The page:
[time-nuts] Some GPS performance plots
John R. Ackermann N8UR
jra at febo.com
Wed Nov 3 17:00:53 EST 2004
Tom Van Baak wrote:
> Your plots are fine. Presumably you're showing how
> one can use GPS to check the rate of the Rubidium.
> In this case, as in many others, the sawtooth has
> little to do with it.
> You might try a plot or two using the AVG mode in
> Stable32. Tom Clark often used N=300 (5 minutes)
> with his 53131 counters. Not only does this clean
> up the phase plots nicely but it also does a good
> job smoothing the sawtooth without embarking on
> a hardware/software project; it becomes what I call
> a "mouse project" (all you need to do is click on avg).
I normally average at 100 seconds for this kind of stuff, but the
results seem to look smoother when I'm doing the averaging in my data
capture program. I think I recall that Stable32 in "average" mode for
phase data just selects every Nth point rather than averaging the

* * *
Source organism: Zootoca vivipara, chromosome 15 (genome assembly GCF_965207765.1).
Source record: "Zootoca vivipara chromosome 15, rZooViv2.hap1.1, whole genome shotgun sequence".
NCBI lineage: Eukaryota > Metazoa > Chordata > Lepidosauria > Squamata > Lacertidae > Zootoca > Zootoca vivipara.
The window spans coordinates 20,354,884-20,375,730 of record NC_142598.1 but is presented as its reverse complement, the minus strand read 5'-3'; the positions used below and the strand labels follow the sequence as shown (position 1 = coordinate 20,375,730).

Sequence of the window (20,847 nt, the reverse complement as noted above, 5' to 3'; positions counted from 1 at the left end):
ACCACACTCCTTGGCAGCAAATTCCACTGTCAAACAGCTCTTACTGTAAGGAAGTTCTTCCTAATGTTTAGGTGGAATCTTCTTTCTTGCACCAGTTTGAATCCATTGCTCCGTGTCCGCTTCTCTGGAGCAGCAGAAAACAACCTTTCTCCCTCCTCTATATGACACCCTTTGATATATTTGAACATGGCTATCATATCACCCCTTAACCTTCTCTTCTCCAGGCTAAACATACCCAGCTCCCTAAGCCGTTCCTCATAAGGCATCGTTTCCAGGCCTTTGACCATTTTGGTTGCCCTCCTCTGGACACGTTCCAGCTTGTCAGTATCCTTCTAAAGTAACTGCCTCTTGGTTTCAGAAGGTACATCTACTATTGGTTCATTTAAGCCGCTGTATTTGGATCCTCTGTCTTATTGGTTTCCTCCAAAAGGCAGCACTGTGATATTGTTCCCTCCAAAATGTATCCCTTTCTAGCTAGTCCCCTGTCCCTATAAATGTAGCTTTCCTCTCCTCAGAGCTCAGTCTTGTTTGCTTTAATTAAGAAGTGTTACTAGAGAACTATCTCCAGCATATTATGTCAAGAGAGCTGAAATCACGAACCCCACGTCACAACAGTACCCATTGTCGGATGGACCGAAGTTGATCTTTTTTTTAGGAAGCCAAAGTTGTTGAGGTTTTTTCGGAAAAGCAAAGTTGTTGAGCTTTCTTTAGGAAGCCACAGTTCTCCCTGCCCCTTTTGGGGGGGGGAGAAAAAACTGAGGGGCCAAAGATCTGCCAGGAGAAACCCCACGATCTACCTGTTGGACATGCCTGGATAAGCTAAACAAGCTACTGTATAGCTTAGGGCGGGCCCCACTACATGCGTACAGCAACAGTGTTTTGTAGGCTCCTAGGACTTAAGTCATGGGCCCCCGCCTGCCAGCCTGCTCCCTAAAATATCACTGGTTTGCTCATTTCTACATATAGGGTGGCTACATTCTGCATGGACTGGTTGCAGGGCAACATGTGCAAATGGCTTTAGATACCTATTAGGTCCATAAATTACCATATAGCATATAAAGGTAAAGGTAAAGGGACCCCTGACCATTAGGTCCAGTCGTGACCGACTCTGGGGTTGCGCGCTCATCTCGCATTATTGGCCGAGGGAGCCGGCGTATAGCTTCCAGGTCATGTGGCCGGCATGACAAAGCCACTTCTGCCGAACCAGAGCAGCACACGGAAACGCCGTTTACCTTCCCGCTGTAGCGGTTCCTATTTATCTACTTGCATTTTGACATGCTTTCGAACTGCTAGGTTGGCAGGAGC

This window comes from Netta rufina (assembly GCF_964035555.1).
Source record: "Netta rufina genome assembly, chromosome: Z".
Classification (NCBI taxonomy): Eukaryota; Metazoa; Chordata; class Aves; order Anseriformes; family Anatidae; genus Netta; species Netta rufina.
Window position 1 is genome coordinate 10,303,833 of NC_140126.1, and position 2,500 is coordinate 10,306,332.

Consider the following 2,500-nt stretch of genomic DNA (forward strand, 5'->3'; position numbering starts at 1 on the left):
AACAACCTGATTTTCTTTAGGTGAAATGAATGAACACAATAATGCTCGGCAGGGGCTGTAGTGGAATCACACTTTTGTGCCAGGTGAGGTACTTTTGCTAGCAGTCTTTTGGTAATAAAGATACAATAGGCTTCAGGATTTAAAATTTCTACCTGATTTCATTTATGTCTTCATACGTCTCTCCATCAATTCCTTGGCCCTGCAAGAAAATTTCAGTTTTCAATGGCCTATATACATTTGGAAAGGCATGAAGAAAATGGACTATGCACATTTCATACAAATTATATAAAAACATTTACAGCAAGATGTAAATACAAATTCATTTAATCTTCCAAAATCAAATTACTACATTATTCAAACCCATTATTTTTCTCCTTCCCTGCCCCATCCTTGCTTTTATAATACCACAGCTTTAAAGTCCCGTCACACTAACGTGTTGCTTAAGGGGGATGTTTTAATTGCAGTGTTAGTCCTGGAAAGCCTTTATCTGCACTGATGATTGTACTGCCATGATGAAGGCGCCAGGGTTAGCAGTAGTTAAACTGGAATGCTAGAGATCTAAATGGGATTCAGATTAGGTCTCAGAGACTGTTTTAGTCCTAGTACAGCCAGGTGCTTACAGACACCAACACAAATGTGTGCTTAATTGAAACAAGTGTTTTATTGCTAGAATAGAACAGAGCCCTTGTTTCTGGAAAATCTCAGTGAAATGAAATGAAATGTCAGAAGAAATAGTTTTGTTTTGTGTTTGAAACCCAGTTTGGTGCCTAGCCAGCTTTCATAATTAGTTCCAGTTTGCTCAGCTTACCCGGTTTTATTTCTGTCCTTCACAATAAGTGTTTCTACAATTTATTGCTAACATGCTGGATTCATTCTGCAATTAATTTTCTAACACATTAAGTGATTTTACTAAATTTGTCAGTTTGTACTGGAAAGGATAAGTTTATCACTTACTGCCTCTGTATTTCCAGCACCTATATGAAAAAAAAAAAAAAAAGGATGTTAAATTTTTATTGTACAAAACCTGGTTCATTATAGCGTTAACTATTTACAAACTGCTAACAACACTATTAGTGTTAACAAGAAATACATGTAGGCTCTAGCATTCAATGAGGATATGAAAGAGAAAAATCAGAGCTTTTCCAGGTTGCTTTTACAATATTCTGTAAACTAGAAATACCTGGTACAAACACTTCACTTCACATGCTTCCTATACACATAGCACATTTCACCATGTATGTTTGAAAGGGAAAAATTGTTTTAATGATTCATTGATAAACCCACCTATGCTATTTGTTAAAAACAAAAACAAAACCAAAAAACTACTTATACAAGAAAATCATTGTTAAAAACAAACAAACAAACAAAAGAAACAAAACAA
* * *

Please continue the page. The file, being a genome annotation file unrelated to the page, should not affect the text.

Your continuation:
intermediate values, so the amplitude of the noise doesn't go down in
I wouldn't bother doing the sawtooth correction for this work, but it's
an interesting project to see what the noise looks like with that
applied. I should be able to just add a serial data routine to my
current program to interrogate the receiver for the T-RAIM status which
includes the offset of the *next* 1pps, and apply that to the value from
the counter before logging.
> One other suggestion, it makes an interesting plot
> to show 10 or 20 minutes worth of sawtooth, not
> just 20 seconds. The point here is to observe that
> there is great variability in the "pitch" of the teeth
> of the saw. If you're lucky you can find periods when
> the sawtooth is fine, coarse, positive, negative, and
> in between like a suspension bridge, or upside down.
Good idea. I'll see if I can find some plots like that in the data.
>>Let's see. To do that, you'd have to set the logging program up to
>>record the time interval via the GPIB port, and then get the correction
>>value via the serial port, then apply the correction and log the data.
>>Well, there's my project for this weekend...
>>(Actually, for my real purpose which is measuring the offset of the Rb,
>>it's not worth the effort since I'm averaging over many hours, but it
>>sounds like a good "science fair" project!)
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